A portend of things to come, our interview also took place a few months before the Social Justice protests across Israel, when starting in July 2011, hundreds of thousands of protestors from a variety of socio-economic and religious backgrounds opposed the continuing rise in the cost of living – particularly housing.
These were hardly the people with a mindset for factory floors but Wertheimer understood but pressed his case for a change in mindsets.
“Sure, we prefer to pursue the ‘clean’ professions because we are pressurized by our parents. This is embedded in our culture where we have an aversion to roll up our sleeves and getting our fingers dirty. For this reason, Jews gravitate to commerce and the professions rather than into industry. This needs to change.”
And to my next question of how we break from tradition if it’s so imbedded in our culture, Wertheimer replied:
“One need look no further for a shining example than one of our revered Zionist pioneers, A.D. Gordon. Was he suited to work in the fields? Definitely not. He was an elderly intellectual, of no great physical strength and with no experience doing manual labour, but he took up the hoe and worked in the fields. By personal example, he provided the inspiration for generations of Zionist pioneers to create a Jewish economy by physically working the land. By personal example, he showed how manual labour, so essential to the creation of the state, was honourable and enriching work.”
His argument was we need that same insight and spirit of A.D. Gordon to move new generations not to the fields but to factory floors. “In the same way that tilling the land in the early days was considered honourable, so today we need to correct the erroneous notion that manual labour is “low”. Nations with the most dynamic economies such as China, India, Singapore, Switzerland, Denmark and France have introduced a dual system of technical education that combines classroom learning with on-sight internships in various industries. We need to do the same.”
And as to what progress Wertheimer had made so far towards this goal, he explained:
“I have for over 50 years created and run technical education programmes. Along the way, I have established six technical schools, including one in the army and one in the navy. These are schools where young people can learn a trade and acquire skills of a very high standard. I have also established schools where we teach teachers in vocational training because this is so lacking in this country. I cannot stress enough – we have enough bankers and lawyers; we need people with skills and when they receive the recognition they deserve, attitudes will change. This is the way forward for Jews and Arabs to stand together. Their battlefield is the factory floor, their common enemy – their competitors in the overseas markets.”
Embellishing on his Marshall Plan for the Middle East that there cannot be real peace in the region unless neighbouring countries enjoy similar economic prosperity, he explained:
“If Israel has been a success story, we could be more of a success by helping our neighbours more than ourselves. They need to believe that they are on the same path to prosperity as us. We need to expend far more of our resources on peace rather than on war. Can you imagine if we built Industrial Parks like we have in Israel all over the Middle East, the impact it would have on regional peace and stability? People don’t know, but the money the government spends on ONE fighter plane could pay for FIVE industrial parks. Think of it – which offers a better return on the investment?”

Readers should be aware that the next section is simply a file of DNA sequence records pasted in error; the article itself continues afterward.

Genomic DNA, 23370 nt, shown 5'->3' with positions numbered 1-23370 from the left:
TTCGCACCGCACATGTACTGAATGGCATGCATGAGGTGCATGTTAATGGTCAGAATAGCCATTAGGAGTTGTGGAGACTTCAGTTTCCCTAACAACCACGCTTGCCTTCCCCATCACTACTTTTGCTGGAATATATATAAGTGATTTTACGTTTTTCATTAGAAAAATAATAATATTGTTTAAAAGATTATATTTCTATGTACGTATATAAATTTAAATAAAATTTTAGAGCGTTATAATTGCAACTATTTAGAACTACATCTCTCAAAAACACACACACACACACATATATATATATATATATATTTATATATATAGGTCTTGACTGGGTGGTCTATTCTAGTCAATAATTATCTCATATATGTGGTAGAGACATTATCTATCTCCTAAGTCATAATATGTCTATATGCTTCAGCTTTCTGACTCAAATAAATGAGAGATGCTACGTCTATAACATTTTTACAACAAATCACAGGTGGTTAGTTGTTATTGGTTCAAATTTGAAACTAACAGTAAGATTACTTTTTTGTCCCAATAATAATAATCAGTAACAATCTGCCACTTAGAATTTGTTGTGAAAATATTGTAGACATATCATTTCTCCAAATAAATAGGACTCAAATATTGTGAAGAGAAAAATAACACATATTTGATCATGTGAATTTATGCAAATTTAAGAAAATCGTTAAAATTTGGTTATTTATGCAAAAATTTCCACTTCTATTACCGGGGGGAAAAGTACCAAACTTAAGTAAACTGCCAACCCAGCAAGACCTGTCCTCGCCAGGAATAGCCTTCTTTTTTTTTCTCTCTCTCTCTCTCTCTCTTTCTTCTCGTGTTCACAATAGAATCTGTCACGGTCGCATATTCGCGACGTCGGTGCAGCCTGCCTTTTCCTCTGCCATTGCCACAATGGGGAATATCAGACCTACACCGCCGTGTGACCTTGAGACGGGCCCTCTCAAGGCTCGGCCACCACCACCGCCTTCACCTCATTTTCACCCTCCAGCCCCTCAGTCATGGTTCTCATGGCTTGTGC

Imagine if there were hundreds of these “Pockets of Peace” all over the Middle East? “Who would have the time or inclination for war? People would be too busy creating than destroying.”
This vision has been passed onto his son Eitan, today the CEO of Iscar.
“There are no bad people. There are just people without a future and people with a future. Once you create a future, peace will come. The model is already in place. It only needs to be adapted elsewhere – to build a region of conflict into islands of hope.”
“We need people like Stef, who live for their ideas and bring them alive through commitment and pragmatism,” expressed the German Federal Minister of the Interior, Wolfgang Schaeuble in 2008 on presenting the Buber-Rosenzweig Medal to Wertheimer for his contribution to Christian-Jewish understanding.
Possibly the accolade that best sums up Stef Wertheimer’s contribution to the State of Israel came from his good friend, Prime Minister Yitzhak Rabin who said, “Stef, hopefully, if there were more people like you, not many, maybe just 20, the country would be completely different.”
Laughing all the Way to the Bank
A few years after Israel’s War of Independence (1948-1949), Stef found himself sitting on a bus with a young woman he had met in their days in the Palmach, the pre-independence, elite fighting force.
“So Stef, what you doing with yourself now? Any plans?”
“Yes, to go into industry; I want to start my own business.”
“What?” she asked and laughed so loud everyone on the bus stared at them. After all, the country was poor; many foodstuffs were hard to come by.
However, six decades later, what began from a loan from a butcher and a borrowed lathe working in his backyard, grew into one of the world’s largest manufacturers of metal cutting tools, which are used by carmakers, shipbuilders and aerospace industries.
Who had the last laugh?